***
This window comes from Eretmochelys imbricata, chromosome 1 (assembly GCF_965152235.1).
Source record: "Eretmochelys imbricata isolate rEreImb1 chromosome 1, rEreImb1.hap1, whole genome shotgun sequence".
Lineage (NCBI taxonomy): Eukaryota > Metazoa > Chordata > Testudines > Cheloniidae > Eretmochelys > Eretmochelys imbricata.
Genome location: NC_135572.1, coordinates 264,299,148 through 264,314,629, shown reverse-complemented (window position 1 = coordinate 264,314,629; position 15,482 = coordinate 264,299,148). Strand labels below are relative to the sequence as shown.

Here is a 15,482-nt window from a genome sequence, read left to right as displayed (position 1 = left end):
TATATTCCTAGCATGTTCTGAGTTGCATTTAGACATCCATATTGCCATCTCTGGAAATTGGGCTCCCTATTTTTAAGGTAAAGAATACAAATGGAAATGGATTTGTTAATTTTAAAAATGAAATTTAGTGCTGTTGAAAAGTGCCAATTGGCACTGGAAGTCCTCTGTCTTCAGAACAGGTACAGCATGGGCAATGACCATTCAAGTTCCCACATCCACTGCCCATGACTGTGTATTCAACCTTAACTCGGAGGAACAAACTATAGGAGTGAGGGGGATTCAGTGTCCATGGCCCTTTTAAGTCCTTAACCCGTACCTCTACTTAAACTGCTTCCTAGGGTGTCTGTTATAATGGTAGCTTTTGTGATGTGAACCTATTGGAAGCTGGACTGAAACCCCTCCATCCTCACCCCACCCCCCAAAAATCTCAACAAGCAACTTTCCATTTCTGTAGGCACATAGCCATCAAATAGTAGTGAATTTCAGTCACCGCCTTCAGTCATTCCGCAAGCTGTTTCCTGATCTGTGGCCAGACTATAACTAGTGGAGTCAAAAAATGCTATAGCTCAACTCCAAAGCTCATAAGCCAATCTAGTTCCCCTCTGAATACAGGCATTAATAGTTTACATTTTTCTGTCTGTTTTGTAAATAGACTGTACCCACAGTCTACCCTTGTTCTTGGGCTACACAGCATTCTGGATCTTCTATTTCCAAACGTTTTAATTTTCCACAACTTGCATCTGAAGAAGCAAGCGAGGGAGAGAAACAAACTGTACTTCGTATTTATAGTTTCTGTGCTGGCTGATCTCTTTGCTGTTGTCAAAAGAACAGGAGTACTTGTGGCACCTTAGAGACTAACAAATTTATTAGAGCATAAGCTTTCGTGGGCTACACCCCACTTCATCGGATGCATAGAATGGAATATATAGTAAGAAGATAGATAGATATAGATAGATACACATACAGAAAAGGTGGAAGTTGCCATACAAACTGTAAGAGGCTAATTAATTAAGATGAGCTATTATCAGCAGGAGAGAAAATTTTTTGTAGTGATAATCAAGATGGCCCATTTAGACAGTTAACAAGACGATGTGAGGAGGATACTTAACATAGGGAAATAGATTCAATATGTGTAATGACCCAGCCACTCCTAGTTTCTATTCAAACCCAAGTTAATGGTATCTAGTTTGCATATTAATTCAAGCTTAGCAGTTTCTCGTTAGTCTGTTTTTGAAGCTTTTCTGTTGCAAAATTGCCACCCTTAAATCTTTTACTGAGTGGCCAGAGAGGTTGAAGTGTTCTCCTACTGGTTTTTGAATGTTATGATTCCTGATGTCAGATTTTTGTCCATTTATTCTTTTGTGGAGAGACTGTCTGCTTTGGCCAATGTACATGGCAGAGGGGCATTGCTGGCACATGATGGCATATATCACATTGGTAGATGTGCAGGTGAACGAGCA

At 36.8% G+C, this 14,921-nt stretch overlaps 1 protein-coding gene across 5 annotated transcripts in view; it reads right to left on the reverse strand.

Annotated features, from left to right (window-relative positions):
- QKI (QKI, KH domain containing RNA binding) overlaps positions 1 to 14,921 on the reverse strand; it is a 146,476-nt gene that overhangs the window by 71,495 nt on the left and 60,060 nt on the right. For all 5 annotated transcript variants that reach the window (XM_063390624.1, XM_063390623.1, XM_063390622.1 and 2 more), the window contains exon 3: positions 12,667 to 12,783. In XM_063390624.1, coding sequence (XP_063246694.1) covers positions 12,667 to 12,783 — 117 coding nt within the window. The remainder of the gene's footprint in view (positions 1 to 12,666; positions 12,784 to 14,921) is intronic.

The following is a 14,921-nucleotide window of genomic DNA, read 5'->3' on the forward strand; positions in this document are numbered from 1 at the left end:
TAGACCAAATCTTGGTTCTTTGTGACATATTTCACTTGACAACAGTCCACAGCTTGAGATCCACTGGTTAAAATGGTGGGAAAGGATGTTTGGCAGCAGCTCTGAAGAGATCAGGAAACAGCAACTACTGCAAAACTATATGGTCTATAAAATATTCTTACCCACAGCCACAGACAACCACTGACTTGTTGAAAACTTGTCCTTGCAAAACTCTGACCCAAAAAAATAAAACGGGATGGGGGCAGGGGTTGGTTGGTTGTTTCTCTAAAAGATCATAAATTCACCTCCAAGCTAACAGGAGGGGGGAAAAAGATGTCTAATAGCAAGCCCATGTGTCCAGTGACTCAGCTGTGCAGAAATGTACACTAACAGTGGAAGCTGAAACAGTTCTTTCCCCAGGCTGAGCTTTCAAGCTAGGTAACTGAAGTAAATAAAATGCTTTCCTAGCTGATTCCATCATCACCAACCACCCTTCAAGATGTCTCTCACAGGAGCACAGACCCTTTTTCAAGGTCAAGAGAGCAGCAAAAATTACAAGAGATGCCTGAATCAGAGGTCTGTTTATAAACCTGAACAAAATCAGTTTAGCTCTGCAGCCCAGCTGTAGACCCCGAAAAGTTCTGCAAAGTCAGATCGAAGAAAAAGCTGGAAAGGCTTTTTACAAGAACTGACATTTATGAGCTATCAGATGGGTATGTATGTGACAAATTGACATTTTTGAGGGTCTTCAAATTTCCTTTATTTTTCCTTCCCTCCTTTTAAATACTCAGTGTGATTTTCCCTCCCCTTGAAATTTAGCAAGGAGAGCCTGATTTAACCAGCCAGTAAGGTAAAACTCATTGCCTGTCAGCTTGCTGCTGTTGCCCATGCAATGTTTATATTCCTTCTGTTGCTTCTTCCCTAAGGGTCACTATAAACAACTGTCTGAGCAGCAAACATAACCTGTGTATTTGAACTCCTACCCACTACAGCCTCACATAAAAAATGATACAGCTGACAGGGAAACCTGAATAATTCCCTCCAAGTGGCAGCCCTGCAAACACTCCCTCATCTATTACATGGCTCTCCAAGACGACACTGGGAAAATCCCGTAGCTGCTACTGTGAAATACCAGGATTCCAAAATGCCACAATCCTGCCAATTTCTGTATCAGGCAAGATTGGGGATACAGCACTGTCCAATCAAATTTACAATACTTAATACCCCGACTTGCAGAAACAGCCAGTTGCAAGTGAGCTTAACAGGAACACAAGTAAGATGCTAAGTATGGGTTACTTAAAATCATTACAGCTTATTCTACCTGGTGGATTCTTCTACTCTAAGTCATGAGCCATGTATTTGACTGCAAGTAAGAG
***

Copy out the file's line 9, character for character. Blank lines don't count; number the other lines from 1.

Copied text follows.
- QKI (QKI, KH domain containing RNA binding) overlaps positions 1 to 14,921 on the reverse strand; it is a 146,476-nt gene that overhangs the window by 71,495 nt on the left and 60,060 nt on the right. For all 5 annotated transcript variants that reach the window (XM_063390624.1, XM_063390623.1, XM_063390622.1 and 2 more), the window contains exon 3: positions 12,667 to 12,783. In XM_063390624.1, coding sequence (XP_063246694.1) covers positions 12,667 to 12,783 — 117 coding nt within the window. The remainder of the gene's footprint in view (positions 1 to 12,666; positions 12,784 to 14,921) is intronic.